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Homework Help: Core Mass-Luminosity Relationship in RGB Stars

  1. Oct 23, 2016 #1
    1. The problem statement, all variables and given/known data
    Low-mass stars like the Sun obey the core mass-luminosity relationship as they burn H in a shell and climb the RBG (Red Giant Branch). What is the energy released per unit mass when fusing hydrogen into helium?

    2. Relevant equations
    The core mass-luminosity relationship:
    L=2.3 \times 10^{5}L_{\odot}\left(\frac{M_{c}}{M_{\odot}}\right)^{6}
    My professor also gave the timescale for a 1##M_{\odot}## star on the RGB as ##5 \times 10^{8}s##. He also gave the mass of the core for a 1##M_{\odot}## star at the tip of the RGB as ##M_{c}=.45M_{\odot}## though I am doubtful this is useful.
    3. The attempt at a solution
    Since Luminosity is ##\frac{Energy}{Time}## and ##M_{\odot}## is a constant, the equation can be written as
    \frac{E}{M_{c}^{6}} = \frac{2.3 \times 10^{5}L_{\odot}}{M_{\odot}^{6}}t=
    \frac{2.3 \times 10^{5}(3.839 \times 10^{26}W)(5 \times 10^{8}s)}{(1.9891 \times 10^{30}kg)^{6}}=7.13 \times 10^{-142}J/kg^{6}
    As you can see, the number I got was extremely small and in terms of ##J/kg^{6}## not ##J/kg## as is desired.

    Additionally, using the ##M_{c}=.45M_{\odot}##,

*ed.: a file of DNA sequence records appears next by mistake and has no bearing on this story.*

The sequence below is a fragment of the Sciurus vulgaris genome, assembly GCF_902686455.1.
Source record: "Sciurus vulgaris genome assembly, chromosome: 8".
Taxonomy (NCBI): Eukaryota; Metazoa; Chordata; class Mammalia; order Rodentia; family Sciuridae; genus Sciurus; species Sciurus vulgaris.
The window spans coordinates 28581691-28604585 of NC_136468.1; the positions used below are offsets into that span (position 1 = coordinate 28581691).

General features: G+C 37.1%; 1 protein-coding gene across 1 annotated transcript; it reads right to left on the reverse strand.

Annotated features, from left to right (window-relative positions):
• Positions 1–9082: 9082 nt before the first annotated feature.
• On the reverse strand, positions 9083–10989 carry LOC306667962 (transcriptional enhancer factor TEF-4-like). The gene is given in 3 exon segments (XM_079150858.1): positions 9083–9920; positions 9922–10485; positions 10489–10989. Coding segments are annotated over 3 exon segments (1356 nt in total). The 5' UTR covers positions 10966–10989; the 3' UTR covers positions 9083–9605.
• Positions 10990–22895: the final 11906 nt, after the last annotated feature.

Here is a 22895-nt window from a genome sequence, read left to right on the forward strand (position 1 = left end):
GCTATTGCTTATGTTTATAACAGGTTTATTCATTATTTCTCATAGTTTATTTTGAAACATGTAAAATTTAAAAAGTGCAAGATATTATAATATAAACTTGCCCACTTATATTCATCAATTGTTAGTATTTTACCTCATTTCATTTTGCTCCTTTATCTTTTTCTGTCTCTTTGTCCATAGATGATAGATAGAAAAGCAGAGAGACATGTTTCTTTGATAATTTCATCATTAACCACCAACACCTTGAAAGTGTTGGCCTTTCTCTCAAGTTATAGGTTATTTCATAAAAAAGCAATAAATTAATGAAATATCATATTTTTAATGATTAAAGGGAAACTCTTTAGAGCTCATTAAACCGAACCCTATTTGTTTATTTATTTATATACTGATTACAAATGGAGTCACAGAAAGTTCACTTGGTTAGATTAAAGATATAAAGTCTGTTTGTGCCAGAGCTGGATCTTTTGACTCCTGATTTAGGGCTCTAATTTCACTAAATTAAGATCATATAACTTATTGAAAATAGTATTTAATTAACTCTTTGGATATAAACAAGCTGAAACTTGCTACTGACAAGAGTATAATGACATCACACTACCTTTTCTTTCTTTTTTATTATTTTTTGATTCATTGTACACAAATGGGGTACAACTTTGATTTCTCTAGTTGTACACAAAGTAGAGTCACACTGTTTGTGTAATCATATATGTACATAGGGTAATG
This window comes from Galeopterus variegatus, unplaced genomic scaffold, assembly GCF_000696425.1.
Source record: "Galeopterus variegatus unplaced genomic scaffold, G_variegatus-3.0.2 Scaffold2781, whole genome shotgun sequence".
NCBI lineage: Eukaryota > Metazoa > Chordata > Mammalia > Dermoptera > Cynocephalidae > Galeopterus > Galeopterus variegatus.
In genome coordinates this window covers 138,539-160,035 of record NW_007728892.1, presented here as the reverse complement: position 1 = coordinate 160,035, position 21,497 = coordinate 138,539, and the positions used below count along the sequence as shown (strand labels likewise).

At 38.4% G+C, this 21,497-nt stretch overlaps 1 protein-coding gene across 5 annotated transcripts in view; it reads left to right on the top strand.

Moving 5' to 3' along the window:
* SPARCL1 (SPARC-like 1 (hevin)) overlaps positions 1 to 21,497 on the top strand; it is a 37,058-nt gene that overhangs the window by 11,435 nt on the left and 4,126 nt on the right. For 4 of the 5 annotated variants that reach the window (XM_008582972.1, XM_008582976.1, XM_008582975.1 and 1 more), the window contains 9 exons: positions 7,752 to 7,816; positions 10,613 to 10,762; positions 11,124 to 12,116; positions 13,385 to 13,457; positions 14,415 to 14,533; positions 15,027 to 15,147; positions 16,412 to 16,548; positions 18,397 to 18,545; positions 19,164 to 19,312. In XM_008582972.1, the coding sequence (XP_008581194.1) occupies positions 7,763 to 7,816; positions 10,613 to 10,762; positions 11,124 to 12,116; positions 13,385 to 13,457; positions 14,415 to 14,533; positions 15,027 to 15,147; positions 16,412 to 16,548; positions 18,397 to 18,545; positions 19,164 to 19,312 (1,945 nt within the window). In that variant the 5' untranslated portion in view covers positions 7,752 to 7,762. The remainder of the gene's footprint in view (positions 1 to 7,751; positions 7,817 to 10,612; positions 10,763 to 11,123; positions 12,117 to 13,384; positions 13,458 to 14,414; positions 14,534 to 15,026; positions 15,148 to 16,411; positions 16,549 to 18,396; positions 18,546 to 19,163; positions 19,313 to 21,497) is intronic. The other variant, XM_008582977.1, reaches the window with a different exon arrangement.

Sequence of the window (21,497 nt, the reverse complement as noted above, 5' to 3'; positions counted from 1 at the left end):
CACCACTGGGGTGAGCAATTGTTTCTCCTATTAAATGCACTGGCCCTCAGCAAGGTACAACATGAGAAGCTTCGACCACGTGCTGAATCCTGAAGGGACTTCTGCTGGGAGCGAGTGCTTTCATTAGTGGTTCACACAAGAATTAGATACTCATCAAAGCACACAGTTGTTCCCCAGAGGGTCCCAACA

E=2.3 \times 10^{5}L_{\odot}\left(\frac{M_{c}}{M_{\odot}}\right)^{6}t=
    2.3 \times 10^{5}(3.839 \times 10^{26}W)(.45)^{6}(5 \times 10^{8}s)
    =3.67 \times 10^{38} J
    Then divided by the mass of the core yields:
    \frac{E}{M_{c}} = \frac{E}{.45M_{\odot}} = \frac{3.67 \times 10^{38}}{.45(1.9891 \times 10^{30})} = 1.843 \times 10^{8} J/kg
    This seems somewhat reasonable, but the next four parts of the question depend on this answer and I'm not sure if I am allowed to use the mass of core for a star at the tip of the RGB for the entirety of the RGB. Thanks in advanced for any help
  2. jcsd
  3. Oct 24, 2016 #2


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    Just by looking at this question (as a physicist), I think of the proton-proton cycle that starts with 6 protons as in here
    Your number is in on the very low side. For example, the dissociation energy for water is about 500 kJ/mol. To dissociate 1 kg of water (56 mol) you will need 56(mole/kg)*500,000(J/mole) =3×107 J/kg. That's only one order of magnitude below your answer. Surely the Sun can do better than that.
  4. Nov 1, 2016 #3
    In deed you were correct. Turns out the problem was a simple E=mc2 problem. About .7% of the mass of hydrogen is released during fusion, so the Energy/mass=.007c2 o0)
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